The recent WTO Cotton Compliance Panel report along with Canada, Brazil and other countries' exploration of a challenge to the other program crops in the commodity program raises serious questions about the appropriateness of WTO as the instrument for regulating and guiding the international trade of crops and other agricultural products.

The Compliance Panel ruled that the changes that had been made since the 2005 Disputes Panel including the elimination of the Step 2 payments were not adequate to bring the cotton program into full compliance with the Disputes Panel's ruling. Again part of the emphasis was on "the trade distorting effects" of the Marketing Loan Program and the Counter-Cyclical Payment Program. It is that part of the rulings that puts the other program crop in jeopardy.

While we are no fans of the present program tools or any of those under consideration for the new farm bill, we think that the direction the WTO wants to take agriculture will be a disaster for most farmers world-wide. Are we going to have to experience a 1930's-like worldwide farm depression to see that the WTO solution will not work?

We ask that question because much of what we see in the WTO Agreement on Agriculture is based on false assumptions and thus the resulting policies are destined to leave farmers worse off, not better off. One of the faults in the original WTO Disputes Panel analysis is its failure to recognize that the subsidies in the late 1990s were the result of low prices, not the cause of low prices. Combine that with an analysis that looked at cotton, while ignoring other crops, and it is easy to come to faulty conclusions.

The low prices that Brazilian and Franc-Zone African farmers experienced in the 1998-2002 period were the direct result of the elimination of a price floor for U.S. crops that was still partially in place until the adoption of the 1996 Farm Bill.

Replacing the Marketing Loan Program and the Counter-Cyclical Payment Program with a "blue box" inventory/production management program would be more consistent with the nature of agricultural production, than simply eliminating the subsidies altogether. Blue box policies are policies that provide compensation (subsidies) to farmers for engaging in practices that reduce excess production, thus managing commercial inventory levels and maintaining prices at levels that balance the needs of producers and consumers alike.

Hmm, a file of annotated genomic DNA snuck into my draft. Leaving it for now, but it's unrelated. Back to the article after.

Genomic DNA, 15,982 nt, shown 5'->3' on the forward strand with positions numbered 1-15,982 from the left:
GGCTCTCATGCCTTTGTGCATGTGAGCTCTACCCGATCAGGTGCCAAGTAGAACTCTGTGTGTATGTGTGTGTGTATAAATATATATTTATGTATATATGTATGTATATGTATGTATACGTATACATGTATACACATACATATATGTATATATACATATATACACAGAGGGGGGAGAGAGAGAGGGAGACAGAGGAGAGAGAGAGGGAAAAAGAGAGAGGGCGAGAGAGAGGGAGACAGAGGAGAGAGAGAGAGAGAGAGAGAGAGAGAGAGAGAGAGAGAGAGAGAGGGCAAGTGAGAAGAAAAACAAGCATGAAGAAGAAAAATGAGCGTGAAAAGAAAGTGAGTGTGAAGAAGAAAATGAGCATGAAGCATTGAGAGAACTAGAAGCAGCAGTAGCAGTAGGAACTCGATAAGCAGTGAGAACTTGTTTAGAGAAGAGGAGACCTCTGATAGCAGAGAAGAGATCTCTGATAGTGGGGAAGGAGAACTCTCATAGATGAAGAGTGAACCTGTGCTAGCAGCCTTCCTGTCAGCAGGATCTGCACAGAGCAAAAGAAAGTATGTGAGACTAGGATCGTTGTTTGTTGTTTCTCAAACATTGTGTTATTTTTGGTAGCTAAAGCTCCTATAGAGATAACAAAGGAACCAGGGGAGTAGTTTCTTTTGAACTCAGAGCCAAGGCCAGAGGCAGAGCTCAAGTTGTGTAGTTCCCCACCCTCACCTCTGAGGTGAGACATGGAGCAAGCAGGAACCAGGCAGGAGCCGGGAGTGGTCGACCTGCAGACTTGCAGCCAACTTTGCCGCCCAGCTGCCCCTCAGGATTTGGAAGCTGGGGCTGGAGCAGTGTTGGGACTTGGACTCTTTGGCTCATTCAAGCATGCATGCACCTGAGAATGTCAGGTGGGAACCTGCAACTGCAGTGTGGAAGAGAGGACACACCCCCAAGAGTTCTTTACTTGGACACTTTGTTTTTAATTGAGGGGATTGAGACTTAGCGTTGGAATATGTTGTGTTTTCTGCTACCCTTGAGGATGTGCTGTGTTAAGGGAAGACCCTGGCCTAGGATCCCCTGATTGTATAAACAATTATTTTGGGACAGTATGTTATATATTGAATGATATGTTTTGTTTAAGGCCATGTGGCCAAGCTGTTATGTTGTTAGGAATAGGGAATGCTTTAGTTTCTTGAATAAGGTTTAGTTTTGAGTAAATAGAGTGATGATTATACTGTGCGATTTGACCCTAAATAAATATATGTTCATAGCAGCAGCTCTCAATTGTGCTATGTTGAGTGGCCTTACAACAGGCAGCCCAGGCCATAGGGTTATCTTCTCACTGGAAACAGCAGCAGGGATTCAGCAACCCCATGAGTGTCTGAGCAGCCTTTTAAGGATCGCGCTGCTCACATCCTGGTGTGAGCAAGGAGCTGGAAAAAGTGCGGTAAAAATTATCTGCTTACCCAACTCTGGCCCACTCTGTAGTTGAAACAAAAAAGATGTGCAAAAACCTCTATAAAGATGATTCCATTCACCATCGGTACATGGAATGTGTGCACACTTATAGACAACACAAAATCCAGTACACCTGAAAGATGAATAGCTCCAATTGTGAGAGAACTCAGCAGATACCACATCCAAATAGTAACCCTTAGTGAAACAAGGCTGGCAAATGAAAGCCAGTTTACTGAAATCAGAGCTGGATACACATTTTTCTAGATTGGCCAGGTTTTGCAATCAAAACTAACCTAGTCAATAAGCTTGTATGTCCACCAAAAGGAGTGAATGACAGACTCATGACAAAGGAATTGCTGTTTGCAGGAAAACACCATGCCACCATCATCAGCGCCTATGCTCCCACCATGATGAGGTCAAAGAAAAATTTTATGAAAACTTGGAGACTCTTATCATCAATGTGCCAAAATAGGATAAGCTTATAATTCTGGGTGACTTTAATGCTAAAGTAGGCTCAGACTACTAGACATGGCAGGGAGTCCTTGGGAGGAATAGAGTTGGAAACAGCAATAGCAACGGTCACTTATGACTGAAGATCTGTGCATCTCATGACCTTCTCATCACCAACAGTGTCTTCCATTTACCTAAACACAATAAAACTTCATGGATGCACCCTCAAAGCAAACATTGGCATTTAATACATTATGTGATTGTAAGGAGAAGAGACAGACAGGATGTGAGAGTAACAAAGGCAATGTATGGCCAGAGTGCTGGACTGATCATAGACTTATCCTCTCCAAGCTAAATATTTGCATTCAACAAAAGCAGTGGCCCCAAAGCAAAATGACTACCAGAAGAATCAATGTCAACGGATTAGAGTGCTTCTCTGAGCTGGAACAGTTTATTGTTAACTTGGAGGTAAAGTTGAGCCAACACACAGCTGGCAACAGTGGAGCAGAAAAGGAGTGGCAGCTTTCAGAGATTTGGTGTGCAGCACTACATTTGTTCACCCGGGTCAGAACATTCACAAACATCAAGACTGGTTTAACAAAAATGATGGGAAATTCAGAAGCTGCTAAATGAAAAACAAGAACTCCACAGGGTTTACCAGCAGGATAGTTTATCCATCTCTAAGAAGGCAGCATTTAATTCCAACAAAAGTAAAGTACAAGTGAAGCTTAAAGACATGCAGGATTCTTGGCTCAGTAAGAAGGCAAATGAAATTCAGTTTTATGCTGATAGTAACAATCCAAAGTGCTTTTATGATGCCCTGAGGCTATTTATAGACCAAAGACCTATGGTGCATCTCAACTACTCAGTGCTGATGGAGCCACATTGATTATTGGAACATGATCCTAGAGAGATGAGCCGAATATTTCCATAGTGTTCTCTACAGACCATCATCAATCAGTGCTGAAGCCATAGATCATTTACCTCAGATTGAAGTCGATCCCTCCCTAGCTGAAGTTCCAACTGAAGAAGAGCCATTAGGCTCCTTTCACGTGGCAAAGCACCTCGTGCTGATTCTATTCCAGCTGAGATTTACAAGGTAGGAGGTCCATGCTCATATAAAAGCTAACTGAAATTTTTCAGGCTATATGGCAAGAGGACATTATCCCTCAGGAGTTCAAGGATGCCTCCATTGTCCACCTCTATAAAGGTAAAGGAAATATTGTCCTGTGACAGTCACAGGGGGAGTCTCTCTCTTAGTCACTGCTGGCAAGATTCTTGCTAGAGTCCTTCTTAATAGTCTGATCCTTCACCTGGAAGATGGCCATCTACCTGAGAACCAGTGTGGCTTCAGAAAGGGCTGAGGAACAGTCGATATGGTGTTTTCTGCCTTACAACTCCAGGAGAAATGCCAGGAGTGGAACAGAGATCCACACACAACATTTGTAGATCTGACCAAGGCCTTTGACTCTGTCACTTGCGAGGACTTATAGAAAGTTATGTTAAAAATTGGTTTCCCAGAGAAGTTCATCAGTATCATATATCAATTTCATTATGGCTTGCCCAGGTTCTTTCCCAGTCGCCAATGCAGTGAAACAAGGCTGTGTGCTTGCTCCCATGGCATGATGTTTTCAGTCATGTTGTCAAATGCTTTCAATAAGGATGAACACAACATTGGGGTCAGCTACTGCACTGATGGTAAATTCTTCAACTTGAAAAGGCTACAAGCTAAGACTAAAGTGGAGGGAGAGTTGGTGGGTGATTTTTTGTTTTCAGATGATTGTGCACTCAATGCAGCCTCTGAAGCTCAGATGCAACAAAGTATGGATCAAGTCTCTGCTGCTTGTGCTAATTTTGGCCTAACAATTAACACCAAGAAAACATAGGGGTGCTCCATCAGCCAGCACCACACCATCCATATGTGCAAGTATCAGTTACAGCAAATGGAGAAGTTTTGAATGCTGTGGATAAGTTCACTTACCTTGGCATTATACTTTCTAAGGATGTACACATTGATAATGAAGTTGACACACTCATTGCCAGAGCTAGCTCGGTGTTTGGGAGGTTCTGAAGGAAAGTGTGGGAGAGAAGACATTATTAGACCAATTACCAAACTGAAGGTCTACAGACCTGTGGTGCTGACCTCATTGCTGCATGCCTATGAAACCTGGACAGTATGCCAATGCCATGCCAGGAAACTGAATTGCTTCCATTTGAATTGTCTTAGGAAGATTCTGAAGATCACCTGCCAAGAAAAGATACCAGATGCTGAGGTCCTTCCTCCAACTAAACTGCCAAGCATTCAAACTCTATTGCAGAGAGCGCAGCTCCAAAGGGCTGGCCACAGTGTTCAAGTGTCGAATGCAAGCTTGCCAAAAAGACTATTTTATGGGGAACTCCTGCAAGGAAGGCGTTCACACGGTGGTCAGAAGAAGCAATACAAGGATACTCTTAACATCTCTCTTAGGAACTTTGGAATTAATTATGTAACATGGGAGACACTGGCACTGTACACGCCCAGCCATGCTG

By failing to accept the legitimacy of an inventory/production management program of some sorts, those who support the Agreement on Agriculture are ignoring the basic characteristics of crop agriculture that are familiar to regular readers of this column. In the face of low prices, it is in the economic interest of individual farmers to minimize the per unit cost of production. One of the easiest ways to accomplish this goal is to adopt yield-enhancing technologies as long as the market price remains above the variable cost of production.

Even when the price is below the total cost of production, anything the farmer receives above the variable cost of production can be paid toward fixed costs, minimizing the potential loss. It takes an extremely long period of low prices to result in reduced acreage dedicated to crops.

Given those characteristics of aggregate crop agriculture, maybe what is needed is an international trade mechanism, outside the WTO, that is much more attuned to the unique nature of crop and food markets and the unique role food plays in human society.

Daryll E. Ray holds the Blasingame Chair of Excellence in Agricultural Policy, Institute of Agriculture, University of Tennessee, and is the director of UT's Agricultural Policy Analysis Center (APAC). (865) 974-7407; Fax: (865) 974-7298; Daryll Ray's column is written with the research and assistance of Harwood D. Schaffer, Research Associate with APAC.